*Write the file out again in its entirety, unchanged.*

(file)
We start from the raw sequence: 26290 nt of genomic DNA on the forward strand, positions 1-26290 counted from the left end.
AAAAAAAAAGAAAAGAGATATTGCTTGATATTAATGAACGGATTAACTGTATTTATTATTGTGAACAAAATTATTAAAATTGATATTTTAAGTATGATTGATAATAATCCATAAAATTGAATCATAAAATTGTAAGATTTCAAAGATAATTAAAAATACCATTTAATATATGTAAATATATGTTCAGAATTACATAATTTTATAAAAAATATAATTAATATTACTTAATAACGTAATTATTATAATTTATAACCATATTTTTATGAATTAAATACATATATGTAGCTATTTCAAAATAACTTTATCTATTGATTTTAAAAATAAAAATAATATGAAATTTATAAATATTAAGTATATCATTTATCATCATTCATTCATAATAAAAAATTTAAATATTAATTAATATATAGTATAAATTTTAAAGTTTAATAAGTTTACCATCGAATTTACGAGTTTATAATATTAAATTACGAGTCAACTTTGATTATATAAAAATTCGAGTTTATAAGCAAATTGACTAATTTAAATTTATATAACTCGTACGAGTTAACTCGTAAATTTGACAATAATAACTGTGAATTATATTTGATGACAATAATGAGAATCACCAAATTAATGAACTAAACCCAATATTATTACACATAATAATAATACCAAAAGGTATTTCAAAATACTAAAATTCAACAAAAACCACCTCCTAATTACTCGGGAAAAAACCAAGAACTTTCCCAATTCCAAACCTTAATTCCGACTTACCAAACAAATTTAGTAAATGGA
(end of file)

We start from the raw sequence: 26290 nt of genomic DNA on the forward strand, positions 1-26290 counted from the left end.
AAAAAAAAAGAAAAGAGATATTGCTTGATATTAATGAACGGATTAACTGTATTTATTATTGTGAACAAAATTATTAAAATTGATATTTTAAGTATGATTGATAATAATCCATAAAATTGAATCATAAAATTGTAAGATTTCAAAGATAATTAAAAATACCATTTAATATATGTAAATATATGTTCAGAATTACATAATTTTATAAAAAATATAATTAATATTACTTAATAACGTAATTATTATAATTTATAACCATATTTTTATGAATTAAATACATATATGTAGCTATTTCAAAATAACTTTATCTATTGATTTTAAAAATAAAAATAATATGAAATTTATAAATATTAAGTATATCATTTATCATCATTCATTCATAATAAAAAATTTAAATATTAATTAATATATAGTATAAATTTTAAAGTTTAATAAGTTTACCATCGAATTTACGAGTTTATAATATTAAATTACGAGTCAACTTTGATTATATAAAAATTCGAGTTTATAAGCAAATTGACTAATTTAAATTTATATAACTCGTACGAGTTAACTCGTAAATTTGACAATAATAACTGTGAATTATATTTGATGACAATAATGAGAATCACCAAATTAATGAACTAAACCCAATATTATTACACATAATAATAATACCAAAAGGTATTTCAAAATACTAAAATTCAACAAAAACCACCTCCTAATTACTCGGGAAAAAACCAAGAACTTTCCCAATTCCAAACCTTAATTCCGACTTACCAAACAAATTTAGTAAATGGA